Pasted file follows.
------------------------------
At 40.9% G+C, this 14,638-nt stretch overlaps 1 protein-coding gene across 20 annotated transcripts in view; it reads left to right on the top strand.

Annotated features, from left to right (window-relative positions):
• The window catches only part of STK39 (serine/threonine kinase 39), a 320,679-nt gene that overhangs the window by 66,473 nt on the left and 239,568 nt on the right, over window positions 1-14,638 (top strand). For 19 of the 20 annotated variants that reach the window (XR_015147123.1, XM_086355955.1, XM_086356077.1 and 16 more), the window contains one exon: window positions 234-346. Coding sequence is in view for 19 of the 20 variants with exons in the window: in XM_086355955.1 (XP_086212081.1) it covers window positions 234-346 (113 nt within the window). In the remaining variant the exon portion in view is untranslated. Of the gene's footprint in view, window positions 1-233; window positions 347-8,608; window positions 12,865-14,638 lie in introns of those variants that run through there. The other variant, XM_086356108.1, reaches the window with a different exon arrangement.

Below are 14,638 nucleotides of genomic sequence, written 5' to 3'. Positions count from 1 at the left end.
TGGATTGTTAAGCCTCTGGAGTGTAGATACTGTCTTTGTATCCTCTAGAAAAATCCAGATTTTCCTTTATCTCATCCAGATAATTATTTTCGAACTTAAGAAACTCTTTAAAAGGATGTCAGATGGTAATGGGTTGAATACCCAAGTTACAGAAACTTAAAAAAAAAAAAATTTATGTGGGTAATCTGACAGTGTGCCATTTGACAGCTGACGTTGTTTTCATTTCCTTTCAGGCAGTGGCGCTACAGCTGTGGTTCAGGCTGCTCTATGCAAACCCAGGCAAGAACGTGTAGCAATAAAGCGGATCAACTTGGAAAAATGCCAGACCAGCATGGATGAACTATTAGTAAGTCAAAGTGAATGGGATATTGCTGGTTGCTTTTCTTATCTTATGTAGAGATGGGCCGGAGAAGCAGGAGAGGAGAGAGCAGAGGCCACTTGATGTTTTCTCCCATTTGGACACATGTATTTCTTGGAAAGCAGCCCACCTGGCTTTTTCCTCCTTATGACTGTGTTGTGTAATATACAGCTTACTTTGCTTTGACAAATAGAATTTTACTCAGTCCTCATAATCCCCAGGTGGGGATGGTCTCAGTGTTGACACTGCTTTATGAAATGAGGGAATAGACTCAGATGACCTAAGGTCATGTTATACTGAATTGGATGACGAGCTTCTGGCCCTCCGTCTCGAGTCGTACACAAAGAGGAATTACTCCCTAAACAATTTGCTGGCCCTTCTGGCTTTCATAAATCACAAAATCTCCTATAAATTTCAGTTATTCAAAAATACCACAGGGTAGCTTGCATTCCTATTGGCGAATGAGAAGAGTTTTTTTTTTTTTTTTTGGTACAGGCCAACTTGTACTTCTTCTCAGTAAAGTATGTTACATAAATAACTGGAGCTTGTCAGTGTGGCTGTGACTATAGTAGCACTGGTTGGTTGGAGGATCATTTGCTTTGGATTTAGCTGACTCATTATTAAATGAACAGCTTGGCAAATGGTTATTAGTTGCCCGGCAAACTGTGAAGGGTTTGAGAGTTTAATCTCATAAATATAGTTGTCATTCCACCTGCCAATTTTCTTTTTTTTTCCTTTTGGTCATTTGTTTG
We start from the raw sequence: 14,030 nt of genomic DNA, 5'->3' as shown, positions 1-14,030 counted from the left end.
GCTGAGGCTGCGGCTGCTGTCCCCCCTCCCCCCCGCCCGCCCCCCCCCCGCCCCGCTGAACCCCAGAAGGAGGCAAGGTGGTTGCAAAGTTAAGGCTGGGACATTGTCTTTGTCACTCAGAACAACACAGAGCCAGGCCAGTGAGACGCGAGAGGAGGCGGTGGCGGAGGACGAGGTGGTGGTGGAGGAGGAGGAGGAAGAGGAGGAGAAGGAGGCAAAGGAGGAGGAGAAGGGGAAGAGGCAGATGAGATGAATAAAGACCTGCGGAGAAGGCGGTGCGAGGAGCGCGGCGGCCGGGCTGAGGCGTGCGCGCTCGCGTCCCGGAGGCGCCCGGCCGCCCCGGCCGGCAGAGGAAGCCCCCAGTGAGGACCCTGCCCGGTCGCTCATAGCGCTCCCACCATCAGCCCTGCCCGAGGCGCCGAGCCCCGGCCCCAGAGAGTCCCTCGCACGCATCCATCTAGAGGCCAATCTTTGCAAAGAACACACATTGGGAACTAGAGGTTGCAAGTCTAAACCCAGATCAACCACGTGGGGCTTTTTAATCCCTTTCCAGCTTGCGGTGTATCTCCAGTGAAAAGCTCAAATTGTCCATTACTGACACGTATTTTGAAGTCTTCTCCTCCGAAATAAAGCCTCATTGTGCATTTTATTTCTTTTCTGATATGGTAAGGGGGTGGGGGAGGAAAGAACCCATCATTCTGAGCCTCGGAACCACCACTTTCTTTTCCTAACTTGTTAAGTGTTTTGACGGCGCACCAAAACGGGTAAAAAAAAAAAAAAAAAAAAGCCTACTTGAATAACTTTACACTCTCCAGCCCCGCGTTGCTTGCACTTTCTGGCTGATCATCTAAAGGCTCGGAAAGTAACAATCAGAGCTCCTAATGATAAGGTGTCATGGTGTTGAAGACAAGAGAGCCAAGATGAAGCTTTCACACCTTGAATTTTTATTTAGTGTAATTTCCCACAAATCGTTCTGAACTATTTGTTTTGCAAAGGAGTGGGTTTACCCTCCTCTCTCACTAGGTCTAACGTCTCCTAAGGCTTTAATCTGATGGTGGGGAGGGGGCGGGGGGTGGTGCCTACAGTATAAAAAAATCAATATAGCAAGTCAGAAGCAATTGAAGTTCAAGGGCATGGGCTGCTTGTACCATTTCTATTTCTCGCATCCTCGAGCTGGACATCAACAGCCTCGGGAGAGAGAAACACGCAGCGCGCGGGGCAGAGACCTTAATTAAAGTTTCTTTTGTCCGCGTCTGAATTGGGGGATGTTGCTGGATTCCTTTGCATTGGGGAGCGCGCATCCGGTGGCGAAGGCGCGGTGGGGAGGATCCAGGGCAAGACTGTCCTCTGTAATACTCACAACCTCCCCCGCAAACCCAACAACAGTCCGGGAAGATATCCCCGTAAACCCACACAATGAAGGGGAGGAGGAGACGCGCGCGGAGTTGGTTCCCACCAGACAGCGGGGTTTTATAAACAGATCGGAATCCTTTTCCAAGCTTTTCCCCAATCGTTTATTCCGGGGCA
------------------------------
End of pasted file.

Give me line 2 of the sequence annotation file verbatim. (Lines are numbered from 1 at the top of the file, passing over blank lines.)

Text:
Annotated features, from left to right (window-relative positions):